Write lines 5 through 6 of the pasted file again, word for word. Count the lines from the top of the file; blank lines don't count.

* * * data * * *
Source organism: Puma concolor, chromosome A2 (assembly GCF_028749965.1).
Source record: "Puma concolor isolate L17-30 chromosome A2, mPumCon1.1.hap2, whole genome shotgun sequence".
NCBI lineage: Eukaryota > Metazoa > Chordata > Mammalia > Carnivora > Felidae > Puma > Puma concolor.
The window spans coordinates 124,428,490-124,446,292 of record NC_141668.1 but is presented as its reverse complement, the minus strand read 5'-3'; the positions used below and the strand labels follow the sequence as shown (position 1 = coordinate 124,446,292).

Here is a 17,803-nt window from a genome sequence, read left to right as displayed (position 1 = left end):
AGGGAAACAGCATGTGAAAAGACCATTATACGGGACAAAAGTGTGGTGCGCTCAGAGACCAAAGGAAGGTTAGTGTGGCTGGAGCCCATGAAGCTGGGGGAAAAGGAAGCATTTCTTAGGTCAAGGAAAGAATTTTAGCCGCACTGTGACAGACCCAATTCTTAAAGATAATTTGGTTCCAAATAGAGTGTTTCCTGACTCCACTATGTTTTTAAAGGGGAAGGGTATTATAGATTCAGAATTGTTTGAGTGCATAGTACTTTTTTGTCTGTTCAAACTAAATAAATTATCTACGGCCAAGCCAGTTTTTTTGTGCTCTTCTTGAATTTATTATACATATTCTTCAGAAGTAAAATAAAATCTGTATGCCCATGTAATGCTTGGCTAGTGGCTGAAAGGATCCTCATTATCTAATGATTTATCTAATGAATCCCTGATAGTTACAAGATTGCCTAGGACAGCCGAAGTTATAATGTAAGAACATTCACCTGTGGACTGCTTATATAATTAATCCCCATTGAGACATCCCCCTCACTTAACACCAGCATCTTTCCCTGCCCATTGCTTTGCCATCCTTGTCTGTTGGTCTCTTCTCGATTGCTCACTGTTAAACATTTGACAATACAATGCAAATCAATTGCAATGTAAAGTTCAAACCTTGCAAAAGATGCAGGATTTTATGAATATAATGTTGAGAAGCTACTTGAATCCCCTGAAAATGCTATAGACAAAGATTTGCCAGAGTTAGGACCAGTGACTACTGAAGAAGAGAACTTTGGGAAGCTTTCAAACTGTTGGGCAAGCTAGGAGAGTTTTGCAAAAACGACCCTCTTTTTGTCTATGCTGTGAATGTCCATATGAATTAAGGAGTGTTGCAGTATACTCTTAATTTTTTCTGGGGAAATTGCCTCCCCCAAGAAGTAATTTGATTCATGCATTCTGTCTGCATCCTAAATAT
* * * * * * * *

Here is a 17,803-nt window from a genome sequence, read left to right as displayed (position 1 = left end):
AGGGAAACAGCATGTGAAAAGACCATTATACGGGACAAAAGTGTGGTGCGCTCAGAGACCAAAGGAAGGTTAGTGTGGCTGGAGCCCATGAAGCTGGGGGAAAAGGAAGCATTTCTTAGGTCAAGGAAAGAATTTTAGCCGCACTGTGACAGACCCAATTCTTAAAGATAATTTGGTTCCAAATAGAGTGTTTCCTGACTCCACTATGTTTTTAAAGGGGAAGGGTATTATAGATTCAGAATTGTTTGAGTGCATAGTACTTTTTTGTCTGTTCAAACTAAATAAATTATCTACGGCCAAGCCAGTTTTTTTGTGCTCTTCTTGAATTTATTATACATATTCTTCAGAAGTAAAATAAAATCTGTATGCCCATGTAATGCTTGGCTAGTGGCTGAAAGGATCCTCATTATCTAATGATTTATCTAATGAATCCCTGATAGTTACAAGATTGCCTAGGACAGCCGAAGTTATAATGTAAGAACATTCACCTGTGGACTGCTTATATAATTAATCCCCATTGAGACATCCCCCTCACTTAACACCAGCATCTTTCCCTGCCCATTGCTTTGCCATCCTTGTCTGTTGGTCTCTTCTCGATTGCTCACTGTTAAACATTTGACAATACAATGCAAATCAATTGCAATGTAAAGTTCAAACCTTGCAAAAGATGCAGGATTTTATGAATATAATGTTGAGAAGCTACTTGAATCCCCTGAAAATGCTATAGACAAAGATTTGCCAGAGTTAGGACCAGTGACTACTGAAGAAGAGAACTTTGGGAAGCTTTCAAACTGTTGGGCAAGCTAGGAGAGTTTTGCAAAAACGACCCTCTTTTTGTCTATGCTGTGAATGTCCATATGAATTAAGGAGTGTTGCAGTATACTCTTAATTTTTTCTGGGGAAATTGCCTCCCCCAAGAAGTAATTTGATTCATGCATTCTGTCTGCATCCTAAATAT